As one of the top-rated daytime TV hosts in the country, Dr. Phil McGraw has reached millions of people through his namesake talk show. He's had a ton of wild guests on Dr. Phil but many of his visitors are normal people with average problems.
However, if you dig a little beneath the surface, it's not hard to unearth some truly disturbing things about the doctor and his televised legacy. The revelations in the following stories question all the good deeds the show claims to have done. One even begins to doubt McGraw's credentials and efficacy as a clinician. Not only is there a possibility that going on Dr. Phil might not help you, it could actually leave you further damaged.
As lawsuits against McGraw become more and more prevalent, it's apparent that something is seriously amiss in the House of Phil. Admittedly, going on a television program to talk about your most intimate problems isn't going to be a cakewalk, but all signs suggest that the behind-the-scenes occurrences of Dr. Phil are more scandalous, more disturbed, and more dangerous than any guest that's ever been on the show's stage.
Dr. Phil gives the impression that he wants to help addicts achieve sobriety. Indeed, the frequency of addicted guests' appearances on his show illustrates either McGraw's interest in this field or his interest in the ratings that such stories provide. Whatever the reason, multiple guests claim they were given drugs and alcohol by Dr. Phil employees.
Todd Herzog, the winner of Survivor: China and a recovering alcoholic, says that he was given vodka and Xanax during the taping of his show segment. Another guest, Jordan Smith, struggled with heroin addiction but was allegedly taken to LA's skid row by show producers to find a fix. Smith was also pregnant at the time.
Leah Rothman was a longtime segment director for the Dr. Phil show, and in 2016, she filed a lawsuit against McGraw for false imprisonment and emotional distress. Allegedly, McGraw called employees to the office outside of normal working hours, locked about 300 of them in a guarded room, and yelled at them for leaking info to the press.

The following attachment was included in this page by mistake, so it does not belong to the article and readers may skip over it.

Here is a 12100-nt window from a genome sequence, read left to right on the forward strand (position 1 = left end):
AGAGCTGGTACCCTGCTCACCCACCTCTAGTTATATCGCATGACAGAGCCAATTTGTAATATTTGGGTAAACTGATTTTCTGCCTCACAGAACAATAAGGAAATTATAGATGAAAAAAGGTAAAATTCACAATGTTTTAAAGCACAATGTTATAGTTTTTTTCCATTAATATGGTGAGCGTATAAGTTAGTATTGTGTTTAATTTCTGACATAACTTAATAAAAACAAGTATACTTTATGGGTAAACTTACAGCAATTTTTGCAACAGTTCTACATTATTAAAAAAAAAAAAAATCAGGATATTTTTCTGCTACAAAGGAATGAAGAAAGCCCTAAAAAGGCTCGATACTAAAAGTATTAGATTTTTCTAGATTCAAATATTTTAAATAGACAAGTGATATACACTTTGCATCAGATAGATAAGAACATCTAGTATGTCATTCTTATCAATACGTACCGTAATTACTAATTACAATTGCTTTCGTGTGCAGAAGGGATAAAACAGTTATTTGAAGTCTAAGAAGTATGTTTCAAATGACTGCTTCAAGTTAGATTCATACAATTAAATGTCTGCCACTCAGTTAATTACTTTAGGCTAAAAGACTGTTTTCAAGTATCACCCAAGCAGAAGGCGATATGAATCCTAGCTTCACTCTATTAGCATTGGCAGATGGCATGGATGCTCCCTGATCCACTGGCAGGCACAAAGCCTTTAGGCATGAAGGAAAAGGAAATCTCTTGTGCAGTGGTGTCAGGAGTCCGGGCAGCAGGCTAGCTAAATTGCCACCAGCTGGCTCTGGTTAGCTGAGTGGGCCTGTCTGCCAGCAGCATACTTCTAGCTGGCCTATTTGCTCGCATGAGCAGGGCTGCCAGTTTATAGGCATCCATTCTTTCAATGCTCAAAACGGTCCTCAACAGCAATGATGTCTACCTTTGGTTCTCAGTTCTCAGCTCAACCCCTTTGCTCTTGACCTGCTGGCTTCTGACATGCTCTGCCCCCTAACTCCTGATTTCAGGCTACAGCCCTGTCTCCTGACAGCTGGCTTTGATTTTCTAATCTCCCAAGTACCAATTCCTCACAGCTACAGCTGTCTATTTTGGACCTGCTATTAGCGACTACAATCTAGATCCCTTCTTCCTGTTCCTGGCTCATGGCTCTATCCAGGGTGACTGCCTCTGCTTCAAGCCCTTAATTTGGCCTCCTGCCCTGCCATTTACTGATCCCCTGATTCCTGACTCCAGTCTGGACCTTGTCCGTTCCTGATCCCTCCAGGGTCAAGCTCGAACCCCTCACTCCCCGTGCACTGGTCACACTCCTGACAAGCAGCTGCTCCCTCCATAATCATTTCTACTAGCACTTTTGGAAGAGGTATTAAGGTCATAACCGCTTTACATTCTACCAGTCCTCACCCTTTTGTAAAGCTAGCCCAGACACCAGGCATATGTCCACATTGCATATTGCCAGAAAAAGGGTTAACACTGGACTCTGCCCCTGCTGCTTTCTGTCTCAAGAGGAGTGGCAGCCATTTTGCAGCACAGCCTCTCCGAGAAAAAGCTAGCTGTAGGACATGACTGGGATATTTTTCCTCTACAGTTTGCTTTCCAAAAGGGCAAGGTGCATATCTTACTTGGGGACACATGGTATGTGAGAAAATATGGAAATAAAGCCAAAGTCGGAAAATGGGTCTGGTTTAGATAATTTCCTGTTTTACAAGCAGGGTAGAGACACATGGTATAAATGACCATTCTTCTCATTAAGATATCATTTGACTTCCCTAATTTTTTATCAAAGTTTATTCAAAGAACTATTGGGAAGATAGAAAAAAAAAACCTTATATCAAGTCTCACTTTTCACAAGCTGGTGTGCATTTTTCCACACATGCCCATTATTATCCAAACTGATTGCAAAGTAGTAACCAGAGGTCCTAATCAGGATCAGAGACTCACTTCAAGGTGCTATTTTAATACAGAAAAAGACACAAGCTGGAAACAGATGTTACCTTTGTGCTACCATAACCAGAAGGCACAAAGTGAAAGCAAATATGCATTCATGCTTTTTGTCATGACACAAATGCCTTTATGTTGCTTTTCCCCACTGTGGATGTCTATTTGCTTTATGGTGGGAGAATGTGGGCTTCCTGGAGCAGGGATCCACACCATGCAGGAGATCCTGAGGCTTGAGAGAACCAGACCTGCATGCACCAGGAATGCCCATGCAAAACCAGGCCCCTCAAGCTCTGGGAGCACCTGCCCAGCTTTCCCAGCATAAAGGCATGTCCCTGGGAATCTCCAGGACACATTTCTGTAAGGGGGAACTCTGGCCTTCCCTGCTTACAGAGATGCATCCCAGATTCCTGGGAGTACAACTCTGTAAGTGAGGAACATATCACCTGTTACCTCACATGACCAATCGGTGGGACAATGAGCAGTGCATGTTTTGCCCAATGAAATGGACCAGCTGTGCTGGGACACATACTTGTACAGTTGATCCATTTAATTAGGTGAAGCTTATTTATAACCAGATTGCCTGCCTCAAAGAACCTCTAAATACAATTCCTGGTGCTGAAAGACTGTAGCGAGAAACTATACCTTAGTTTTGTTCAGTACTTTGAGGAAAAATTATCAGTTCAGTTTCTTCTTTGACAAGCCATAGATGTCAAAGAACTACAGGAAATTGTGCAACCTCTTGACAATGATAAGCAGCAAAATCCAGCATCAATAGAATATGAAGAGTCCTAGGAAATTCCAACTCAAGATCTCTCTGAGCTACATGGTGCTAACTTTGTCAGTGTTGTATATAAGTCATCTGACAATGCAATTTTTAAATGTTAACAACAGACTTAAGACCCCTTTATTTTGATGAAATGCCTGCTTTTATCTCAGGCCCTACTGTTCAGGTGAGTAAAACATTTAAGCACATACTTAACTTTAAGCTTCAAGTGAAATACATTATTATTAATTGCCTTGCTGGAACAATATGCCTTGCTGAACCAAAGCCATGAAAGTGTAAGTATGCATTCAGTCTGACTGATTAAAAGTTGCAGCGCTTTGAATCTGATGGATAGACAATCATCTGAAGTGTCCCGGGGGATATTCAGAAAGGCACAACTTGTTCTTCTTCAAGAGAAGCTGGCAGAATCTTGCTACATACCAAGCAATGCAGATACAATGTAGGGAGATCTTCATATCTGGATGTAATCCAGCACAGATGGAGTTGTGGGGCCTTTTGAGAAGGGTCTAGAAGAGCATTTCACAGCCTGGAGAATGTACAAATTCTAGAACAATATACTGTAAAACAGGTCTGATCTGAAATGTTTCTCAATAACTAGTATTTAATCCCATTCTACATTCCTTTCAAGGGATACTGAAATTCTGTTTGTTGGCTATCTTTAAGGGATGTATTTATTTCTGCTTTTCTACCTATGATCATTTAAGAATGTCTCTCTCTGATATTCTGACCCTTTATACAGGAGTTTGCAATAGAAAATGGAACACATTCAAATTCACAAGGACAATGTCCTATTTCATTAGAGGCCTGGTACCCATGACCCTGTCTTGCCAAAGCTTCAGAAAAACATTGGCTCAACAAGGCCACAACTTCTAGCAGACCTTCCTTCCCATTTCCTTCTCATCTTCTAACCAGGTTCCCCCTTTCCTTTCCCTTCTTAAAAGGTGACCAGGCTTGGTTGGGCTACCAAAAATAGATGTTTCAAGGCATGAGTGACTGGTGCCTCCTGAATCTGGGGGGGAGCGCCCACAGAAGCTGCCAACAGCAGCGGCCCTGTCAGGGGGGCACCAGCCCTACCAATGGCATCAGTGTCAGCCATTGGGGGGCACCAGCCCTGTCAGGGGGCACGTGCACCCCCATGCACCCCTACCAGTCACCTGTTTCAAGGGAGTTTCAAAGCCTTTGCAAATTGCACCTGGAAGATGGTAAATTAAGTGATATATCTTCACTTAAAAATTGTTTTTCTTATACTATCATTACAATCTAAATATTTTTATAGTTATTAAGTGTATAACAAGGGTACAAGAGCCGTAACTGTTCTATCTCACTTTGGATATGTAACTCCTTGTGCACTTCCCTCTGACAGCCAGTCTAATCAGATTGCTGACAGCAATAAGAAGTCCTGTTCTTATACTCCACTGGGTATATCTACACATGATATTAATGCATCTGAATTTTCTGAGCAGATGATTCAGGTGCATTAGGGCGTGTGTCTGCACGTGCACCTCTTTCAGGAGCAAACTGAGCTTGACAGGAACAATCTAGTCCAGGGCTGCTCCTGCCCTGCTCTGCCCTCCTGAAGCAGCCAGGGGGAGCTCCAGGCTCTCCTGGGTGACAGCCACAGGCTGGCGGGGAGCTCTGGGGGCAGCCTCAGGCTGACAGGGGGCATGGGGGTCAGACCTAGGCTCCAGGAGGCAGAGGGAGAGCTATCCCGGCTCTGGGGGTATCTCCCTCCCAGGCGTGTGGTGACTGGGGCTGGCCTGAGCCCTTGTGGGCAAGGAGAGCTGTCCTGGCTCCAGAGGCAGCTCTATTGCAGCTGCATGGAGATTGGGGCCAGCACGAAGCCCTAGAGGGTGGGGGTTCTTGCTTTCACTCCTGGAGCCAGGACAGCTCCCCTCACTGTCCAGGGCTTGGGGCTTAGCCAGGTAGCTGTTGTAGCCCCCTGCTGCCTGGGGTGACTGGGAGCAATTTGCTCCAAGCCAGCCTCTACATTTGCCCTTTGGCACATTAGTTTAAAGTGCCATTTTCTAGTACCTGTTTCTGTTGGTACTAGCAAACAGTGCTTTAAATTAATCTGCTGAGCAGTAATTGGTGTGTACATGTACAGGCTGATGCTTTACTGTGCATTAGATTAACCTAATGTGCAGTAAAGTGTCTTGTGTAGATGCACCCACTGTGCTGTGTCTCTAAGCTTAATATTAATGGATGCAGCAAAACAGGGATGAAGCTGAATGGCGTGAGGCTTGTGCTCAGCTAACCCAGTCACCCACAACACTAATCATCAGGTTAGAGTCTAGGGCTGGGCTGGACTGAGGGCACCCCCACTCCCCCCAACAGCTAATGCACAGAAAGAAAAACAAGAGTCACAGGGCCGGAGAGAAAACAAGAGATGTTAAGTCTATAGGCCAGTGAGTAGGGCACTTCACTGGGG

While the show vehemently denied the accusations, Rothman had compelling evidence - a brief video clip from the show's archives showing the behavior in question. There was just one problem. A judge refused to let the video be entered into evidence, citing a copyright issue as the cause of the ban. Phil McGraw won the case.
Dr. Phil gives advice and attempts to share insight on difficult situations. A lot of talk show hosts do the same things. But are McGraw's insights psychologically sound? According to some experts in the field, the answer is a resounding no. In fact, McGraw's guidance could be detrimental to the people he claims to help.
Dr. Laurie Essig cites McGraw's rigid worldviews and questionable parenting advice as evidence of his lack of skill. "Good thing we have Dr. Phil to keep us trapped in the way things are rather than help us imagine the way things could be," she writes. Dr. Essig also yearns for the day when "not very many people would feel desperate enough to get child rearing advice from TV personalities like Dr. Phil." Her comments were made in regard to a Dr. Phil excerpt when the host told a mom not to support her young son when he wanted to play with Barbies.
Dr. Phil treated Sara Morrison when he was still in private practice. He then hired her to work in his office (a highly unethical decision), and that's when the trouble began. In 2009, Morrison went public with allegations that McGraw sexually abused her during her employment. She said:
"Phil would pull me down to sit in his lap while he talked on the phone to patients, other doctors, even his wife. He’d be running his hand up and down the inside of my thigh all the way up to my panties."
Morrison reported the incident, and though the state found issue with the unethical hiring of a patient, they found no evidence of sexual assault.